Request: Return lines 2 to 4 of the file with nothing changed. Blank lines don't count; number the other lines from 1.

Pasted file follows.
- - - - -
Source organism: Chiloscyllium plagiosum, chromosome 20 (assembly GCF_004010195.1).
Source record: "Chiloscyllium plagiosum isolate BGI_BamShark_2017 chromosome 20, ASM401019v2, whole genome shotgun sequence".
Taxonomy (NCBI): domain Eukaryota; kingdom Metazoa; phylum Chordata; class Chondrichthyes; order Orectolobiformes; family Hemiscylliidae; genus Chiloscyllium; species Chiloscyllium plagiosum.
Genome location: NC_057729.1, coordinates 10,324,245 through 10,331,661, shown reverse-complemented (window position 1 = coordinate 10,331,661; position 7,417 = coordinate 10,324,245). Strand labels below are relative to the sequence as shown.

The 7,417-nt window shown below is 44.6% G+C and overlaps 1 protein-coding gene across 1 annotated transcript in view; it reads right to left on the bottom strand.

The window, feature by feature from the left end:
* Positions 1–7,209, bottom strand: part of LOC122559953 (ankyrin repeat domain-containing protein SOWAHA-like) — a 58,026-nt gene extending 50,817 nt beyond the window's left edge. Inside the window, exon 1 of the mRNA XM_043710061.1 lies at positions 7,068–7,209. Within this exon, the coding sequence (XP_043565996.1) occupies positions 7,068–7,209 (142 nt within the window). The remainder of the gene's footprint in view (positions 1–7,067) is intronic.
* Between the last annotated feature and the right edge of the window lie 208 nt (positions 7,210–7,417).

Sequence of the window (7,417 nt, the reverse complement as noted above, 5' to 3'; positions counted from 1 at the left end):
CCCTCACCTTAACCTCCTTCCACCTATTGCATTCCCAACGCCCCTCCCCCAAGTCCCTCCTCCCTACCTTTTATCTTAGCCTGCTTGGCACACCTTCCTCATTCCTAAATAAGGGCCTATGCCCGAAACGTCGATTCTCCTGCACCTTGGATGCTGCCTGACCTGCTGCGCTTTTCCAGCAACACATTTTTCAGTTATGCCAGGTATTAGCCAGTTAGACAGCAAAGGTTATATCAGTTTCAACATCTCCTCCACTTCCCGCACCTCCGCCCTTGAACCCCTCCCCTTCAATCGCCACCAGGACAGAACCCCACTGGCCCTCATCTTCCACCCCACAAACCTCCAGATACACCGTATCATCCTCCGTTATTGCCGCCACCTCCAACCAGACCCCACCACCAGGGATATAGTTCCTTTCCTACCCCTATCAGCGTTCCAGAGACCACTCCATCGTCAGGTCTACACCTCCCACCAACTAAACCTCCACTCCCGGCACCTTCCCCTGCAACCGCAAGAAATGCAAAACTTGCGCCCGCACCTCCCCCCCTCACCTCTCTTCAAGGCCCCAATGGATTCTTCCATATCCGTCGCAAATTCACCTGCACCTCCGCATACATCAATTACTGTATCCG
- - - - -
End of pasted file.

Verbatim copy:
Source record: "Chiloscyllium plagiosum isolate BGI_BamShark_2017 chromosome 20, ASM401019v2, whole genome shotgun sequence".
Taxonomy (NCBI): domain Eukaryota; kingdom Metazoa; phylum Chordata; class Chondrichthyes; order Orectolobiformes; family Hemiscylliidae; genus Chiloscyllium; species Chiloscyllium plagiosum.
Genome location: NC_057729.1, coordinates 10,324,245 through 10,331,661, shown reverse-complemented (window position 1 = coordinate 10,331,661; position 7,417 = coordinate 10,324,245). Strand labels below are relative to the sequence as shown.